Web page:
The ICC (International Cricket Council) with some 105 countries as its members averages wins and losses to determine cricket rankings for both the tests and the ODIs (One-Day International). It is the agency that employs the rating formulas according to which the leader is determined for both leagues.
When a test series takes place between any two nations, one point is given to the team that wins the match. If it ends in a draw, then both the teams get half-point each. The team winning the series gets one bonus point, but if the series ends in a draw then again half-point is given to each team.
To convert this series result to actual rating points, here’s how it proceeds:
If the two competing teams have a rating gap of less than 40 points at the commencement of the series, then rating points are calculated as
Series points of the higher ranked team multiplied by 50 points more than the lower ranked team.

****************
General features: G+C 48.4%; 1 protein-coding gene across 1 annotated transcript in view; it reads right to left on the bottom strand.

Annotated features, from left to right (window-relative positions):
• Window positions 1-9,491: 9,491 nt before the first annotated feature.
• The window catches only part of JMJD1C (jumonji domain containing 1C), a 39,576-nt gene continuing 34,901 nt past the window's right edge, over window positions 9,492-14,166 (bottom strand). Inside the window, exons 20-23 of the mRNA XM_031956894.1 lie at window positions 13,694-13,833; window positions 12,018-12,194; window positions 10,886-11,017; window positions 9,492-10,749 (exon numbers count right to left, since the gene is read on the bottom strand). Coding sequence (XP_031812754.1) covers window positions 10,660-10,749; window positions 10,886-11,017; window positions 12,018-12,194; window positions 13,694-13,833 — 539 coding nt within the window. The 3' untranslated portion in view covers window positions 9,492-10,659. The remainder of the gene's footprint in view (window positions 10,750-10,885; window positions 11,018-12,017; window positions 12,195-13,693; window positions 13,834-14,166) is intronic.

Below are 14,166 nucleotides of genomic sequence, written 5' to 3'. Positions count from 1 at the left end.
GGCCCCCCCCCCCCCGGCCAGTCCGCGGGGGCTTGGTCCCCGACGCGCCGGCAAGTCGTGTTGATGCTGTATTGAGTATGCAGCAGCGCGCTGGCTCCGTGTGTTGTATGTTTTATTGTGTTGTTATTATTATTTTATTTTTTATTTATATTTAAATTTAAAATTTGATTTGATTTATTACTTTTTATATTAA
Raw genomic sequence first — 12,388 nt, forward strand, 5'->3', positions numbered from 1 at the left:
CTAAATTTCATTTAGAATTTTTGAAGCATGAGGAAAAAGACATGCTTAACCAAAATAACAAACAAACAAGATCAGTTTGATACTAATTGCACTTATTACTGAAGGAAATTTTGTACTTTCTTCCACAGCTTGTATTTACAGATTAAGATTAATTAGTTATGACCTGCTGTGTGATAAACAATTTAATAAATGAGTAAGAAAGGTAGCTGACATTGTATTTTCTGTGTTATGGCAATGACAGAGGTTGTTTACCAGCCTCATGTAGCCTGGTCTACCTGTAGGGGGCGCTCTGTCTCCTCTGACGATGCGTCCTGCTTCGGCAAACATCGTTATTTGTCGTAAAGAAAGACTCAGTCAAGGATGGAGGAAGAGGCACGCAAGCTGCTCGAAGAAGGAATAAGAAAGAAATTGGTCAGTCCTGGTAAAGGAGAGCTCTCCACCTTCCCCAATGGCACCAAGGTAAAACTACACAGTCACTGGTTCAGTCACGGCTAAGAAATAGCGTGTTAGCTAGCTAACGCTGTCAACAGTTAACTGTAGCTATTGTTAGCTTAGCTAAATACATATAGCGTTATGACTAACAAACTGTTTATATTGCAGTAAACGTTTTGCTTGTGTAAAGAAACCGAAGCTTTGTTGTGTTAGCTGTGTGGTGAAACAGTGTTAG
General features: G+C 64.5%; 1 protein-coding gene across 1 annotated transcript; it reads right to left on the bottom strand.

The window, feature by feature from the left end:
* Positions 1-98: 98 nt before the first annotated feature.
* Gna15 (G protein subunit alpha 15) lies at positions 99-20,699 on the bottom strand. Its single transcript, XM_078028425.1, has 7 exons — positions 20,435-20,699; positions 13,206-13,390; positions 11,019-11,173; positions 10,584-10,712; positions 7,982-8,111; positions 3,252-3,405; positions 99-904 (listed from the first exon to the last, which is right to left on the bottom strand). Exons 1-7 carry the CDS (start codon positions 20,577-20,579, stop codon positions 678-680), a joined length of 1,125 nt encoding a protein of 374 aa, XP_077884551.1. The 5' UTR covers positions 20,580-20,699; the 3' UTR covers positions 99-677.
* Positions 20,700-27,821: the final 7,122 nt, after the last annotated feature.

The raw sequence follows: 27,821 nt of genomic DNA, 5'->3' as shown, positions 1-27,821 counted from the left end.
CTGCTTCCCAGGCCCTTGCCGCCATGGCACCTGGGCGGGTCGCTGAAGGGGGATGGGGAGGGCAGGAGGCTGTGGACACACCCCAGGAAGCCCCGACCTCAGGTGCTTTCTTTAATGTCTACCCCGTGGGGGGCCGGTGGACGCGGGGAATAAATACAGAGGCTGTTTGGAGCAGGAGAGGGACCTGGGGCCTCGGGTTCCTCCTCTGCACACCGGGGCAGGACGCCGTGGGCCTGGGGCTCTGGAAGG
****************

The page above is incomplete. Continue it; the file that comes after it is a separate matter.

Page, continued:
Similarly, the lower ranked team score is multiplied by 50 points less than that of the opponent.
However, if the rating gap is equal or more than 40 points then
The stronger team’s series result is multiplied by 10 points more than their own rating and the result is added to the opponent’s series result, which is multiplied by 90 points less than the team’s own rating.
For the team with a lower ranking, its series tally is multiplied by 90 points more than their own rating and then it is added to the opponent’s series result multiplied by 10 points less than the team’s rating.
These new totals are then added to the previous totals that were there before the start of the series.
There are some more rules like any test series should have a minimum of 2 tests and the points will be added only if the series is played in the last four years. Any points accumulated from test series played prior to that are removed. Those series that are played in the latter two years are given more weight and those played in the first two years are counted as half.